It is far too early to draw any conclusions regarding how the crisis in Turkey following Friday’s failed coup by army factions will affect Greek interests. One thing is certain: Turkey’s army and security forces have suffered a tremendous blow. The erosion of the levels of professionalism and traditional discipline within the Turkish armed forces had begun some time ago. Appointments were made based on party, or other, interests and this took a significant toll, according to Greek officers who closely observe developments in the neighboring country.
The current purge being undertaken by President Recep Tayyip Erdogan and his government, though, affects hundreds of high-ranking military personnel and public officials, many of whom belonged to the Turkish state’s elite. These are people who were educated or trained abroad and in whom Turkey had invested a lot of time. Their absence will be noticeable; it will be deeply felt. Also, we all know what happens in a pivotal organization when those in charge are “our guys” rather than the best available people for the jobs in question.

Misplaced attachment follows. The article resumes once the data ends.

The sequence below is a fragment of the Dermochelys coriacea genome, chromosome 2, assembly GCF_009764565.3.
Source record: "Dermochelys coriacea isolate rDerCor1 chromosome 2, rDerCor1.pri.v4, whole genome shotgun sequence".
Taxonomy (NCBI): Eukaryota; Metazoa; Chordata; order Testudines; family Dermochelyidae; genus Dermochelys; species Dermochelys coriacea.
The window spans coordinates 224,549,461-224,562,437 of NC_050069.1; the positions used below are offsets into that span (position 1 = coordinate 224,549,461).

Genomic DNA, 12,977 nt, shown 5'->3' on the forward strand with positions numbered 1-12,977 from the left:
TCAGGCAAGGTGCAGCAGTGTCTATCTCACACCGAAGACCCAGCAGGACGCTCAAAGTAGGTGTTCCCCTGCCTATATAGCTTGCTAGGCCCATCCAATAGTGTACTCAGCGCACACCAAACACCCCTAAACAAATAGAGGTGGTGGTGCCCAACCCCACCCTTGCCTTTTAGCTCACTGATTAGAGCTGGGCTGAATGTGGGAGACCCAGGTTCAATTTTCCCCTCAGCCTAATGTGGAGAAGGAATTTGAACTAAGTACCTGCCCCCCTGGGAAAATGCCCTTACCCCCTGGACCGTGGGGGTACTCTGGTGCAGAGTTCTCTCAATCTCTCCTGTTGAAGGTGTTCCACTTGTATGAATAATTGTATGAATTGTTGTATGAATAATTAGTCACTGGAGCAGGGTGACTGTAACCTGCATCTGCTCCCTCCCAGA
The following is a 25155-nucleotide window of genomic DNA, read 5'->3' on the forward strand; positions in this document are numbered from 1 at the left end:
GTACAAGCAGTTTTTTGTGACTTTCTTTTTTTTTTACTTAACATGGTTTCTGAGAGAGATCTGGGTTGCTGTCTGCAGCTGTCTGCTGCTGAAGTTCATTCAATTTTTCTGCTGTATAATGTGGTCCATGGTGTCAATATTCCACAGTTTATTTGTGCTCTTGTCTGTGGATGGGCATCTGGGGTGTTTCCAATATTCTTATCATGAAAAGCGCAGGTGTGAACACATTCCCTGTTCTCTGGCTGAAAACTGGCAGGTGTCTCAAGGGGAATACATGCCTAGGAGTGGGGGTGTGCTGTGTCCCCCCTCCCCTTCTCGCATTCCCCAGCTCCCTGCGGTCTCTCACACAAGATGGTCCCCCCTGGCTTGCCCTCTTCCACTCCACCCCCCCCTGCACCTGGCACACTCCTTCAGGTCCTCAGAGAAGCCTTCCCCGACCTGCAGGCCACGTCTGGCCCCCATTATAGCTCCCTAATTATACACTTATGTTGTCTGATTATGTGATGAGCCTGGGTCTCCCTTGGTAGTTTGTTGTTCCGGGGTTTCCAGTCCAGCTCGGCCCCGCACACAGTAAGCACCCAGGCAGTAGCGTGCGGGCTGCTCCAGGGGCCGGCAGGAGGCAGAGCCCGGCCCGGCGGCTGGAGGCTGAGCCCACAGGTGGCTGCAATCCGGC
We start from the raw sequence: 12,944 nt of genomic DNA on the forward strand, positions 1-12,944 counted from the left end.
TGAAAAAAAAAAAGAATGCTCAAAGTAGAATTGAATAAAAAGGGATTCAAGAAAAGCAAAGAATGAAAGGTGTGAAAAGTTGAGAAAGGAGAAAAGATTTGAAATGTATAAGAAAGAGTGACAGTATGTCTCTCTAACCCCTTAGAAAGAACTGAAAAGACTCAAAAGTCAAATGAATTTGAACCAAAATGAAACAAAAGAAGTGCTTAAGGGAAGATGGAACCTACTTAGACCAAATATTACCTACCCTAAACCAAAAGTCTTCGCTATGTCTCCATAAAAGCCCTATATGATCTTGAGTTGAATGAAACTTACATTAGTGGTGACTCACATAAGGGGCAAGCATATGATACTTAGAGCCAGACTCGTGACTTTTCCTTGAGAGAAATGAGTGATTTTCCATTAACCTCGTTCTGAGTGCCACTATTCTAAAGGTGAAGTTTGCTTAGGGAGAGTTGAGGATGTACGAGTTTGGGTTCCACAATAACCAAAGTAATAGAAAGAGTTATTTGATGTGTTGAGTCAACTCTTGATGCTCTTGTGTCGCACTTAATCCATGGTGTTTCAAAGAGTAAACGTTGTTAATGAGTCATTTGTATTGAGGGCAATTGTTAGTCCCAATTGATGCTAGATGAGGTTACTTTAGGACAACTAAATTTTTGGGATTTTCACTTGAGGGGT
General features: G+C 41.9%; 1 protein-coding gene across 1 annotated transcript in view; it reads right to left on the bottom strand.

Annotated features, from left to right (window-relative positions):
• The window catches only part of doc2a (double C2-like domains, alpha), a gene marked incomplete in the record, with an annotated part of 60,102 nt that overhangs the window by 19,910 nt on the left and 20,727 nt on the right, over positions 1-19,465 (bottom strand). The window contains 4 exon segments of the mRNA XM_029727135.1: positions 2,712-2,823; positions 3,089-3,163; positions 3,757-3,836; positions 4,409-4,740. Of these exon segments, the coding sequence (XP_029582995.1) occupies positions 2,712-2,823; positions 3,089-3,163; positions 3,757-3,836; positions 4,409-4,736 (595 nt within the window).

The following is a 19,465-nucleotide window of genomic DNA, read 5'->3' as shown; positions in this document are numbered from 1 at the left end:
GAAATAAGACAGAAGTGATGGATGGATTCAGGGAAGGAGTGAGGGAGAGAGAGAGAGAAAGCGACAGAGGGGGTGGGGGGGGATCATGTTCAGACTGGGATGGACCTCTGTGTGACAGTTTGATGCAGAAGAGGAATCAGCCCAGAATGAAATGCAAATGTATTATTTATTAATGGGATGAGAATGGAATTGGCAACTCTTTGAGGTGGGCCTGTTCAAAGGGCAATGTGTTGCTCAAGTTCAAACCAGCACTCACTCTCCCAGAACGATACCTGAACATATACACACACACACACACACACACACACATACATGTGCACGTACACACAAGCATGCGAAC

Personnel who held key positions are being rounded up and put in jail. This will cause serious damage and it will take years before some kind of balance can be restored. After all, the absence of trust between a paranoid, suspicious Sultan and the country’s security forces is not something that either side will be able to overcome easily. During this time, it might be considered too risky to conduct military exercises and operations. Perhaps this means that Athens will be able to sleep a little more easily in the short-term.
However, this is only one side of the coin. The other has to do with the constant danger that will emanate from a destabilized Turkey and an Erdogan who does not face any checks or balances to limit his powers. At the moment he is all-powerful but soon the terrorist attacks will resume, the economy will suffer and his ties with the European Union and the US will also be in question. When he finds himself in a difficult position, he will become unpredictable.
The recent developments have provided Greece with an opportunity because it has literally become the West’s last bulwark of security and stability next to a country that is becoming a great unknown. This does not mean that Greece should suddenly go around with its begging bowl but that it should find a way in which it can make a significant strategic exchange. These windows of opportunity open and close very quickly.